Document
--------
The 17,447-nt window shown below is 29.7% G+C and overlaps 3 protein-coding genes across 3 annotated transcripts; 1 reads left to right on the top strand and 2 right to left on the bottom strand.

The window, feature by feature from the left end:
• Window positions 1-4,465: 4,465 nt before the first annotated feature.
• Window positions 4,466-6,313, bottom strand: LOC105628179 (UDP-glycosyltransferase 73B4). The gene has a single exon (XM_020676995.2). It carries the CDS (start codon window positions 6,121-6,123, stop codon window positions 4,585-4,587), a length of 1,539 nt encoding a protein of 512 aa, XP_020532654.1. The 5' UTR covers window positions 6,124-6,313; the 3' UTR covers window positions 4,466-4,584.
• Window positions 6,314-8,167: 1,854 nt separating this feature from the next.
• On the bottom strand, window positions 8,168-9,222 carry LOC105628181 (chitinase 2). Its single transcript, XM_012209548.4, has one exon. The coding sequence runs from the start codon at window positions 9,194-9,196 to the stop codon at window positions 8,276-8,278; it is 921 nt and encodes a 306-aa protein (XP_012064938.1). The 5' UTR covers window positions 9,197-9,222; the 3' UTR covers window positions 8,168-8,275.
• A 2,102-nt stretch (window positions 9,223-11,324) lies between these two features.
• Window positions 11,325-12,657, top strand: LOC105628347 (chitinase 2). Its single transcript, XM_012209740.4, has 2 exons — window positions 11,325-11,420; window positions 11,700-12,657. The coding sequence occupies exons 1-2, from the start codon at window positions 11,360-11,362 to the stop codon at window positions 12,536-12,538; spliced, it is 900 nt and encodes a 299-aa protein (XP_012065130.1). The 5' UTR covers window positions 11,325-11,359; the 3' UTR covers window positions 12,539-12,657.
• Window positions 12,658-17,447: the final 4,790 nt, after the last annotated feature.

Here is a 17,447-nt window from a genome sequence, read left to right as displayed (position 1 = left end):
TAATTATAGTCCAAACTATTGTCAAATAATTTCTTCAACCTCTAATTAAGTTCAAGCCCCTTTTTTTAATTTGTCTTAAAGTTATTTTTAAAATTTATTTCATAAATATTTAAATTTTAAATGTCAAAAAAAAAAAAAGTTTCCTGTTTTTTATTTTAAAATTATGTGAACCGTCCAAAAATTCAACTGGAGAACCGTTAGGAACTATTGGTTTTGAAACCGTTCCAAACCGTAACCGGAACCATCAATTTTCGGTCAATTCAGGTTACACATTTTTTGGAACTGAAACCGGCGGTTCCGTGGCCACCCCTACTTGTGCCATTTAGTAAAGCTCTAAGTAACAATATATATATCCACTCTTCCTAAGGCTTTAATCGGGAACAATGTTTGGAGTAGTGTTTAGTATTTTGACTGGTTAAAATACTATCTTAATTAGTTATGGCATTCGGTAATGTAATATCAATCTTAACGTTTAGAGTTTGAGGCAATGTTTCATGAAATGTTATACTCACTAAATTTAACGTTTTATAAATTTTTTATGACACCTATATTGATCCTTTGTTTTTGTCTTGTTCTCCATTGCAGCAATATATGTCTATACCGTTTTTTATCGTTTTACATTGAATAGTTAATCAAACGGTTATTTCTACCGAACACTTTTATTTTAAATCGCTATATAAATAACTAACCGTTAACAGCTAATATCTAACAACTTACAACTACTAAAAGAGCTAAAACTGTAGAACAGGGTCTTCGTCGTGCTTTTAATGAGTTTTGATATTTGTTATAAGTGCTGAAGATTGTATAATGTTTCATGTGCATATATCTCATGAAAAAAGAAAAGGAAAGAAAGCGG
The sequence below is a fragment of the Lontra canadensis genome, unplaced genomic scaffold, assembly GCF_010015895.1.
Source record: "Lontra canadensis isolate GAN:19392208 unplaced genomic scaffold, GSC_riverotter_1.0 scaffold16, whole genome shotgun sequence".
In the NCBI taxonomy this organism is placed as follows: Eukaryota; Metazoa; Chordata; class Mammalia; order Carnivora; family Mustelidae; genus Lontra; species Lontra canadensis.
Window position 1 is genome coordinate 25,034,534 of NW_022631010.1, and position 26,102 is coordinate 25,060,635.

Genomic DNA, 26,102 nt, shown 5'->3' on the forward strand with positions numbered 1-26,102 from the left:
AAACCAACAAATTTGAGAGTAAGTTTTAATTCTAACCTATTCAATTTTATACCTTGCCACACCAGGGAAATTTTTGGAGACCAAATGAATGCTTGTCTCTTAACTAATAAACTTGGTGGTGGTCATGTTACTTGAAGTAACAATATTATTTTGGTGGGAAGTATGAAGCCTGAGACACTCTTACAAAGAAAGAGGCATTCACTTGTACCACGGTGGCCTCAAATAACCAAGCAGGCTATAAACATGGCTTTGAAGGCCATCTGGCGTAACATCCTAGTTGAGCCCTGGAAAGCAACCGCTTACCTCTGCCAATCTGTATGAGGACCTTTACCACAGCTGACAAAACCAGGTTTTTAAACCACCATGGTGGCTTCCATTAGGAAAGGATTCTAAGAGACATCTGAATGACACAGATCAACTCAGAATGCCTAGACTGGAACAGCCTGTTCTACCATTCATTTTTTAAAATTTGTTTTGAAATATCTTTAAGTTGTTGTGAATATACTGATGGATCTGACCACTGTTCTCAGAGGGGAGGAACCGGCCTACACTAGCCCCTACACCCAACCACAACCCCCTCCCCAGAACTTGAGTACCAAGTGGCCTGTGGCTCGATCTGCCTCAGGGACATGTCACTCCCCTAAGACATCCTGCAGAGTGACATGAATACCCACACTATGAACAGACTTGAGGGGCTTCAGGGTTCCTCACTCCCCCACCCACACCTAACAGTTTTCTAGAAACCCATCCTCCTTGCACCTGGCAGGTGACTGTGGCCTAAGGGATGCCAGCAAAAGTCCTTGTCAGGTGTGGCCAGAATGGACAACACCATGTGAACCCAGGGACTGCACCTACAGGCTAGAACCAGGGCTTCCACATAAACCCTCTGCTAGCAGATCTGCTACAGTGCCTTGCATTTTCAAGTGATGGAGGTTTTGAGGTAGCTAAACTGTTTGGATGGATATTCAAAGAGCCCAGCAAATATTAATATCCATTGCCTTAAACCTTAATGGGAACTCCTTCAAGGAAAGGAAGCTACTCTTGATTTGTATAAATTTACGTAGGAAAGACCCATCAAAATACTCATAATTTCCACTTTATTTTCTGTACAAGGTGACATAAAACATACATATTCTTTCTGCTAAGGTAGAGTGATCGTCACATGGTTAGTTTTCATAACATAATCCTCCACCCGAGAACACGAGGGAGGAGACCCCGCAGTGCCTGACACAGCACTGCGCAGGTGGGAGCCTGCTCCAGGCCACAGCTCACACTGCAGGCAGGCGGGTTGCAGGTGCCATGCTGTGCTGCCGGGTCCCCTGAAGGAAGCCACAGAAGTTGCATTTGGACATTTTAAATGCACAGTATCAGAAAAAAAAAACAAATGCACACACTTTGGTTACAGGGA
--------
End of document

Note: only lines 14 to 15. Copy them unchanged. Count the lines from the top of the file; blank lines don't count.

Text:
In the NCBI taxonomy this organism is placed as follows: Eukaryota; Metazoa; Chordata; class Mammalia; order Carnivora; family Mustelidae; genus Lontra; species Lontra canadensis.
Window position 1 is genome coordinate 25,034,534 of NW_022631010.1, and position 26,102 is coordinate 25,060,635.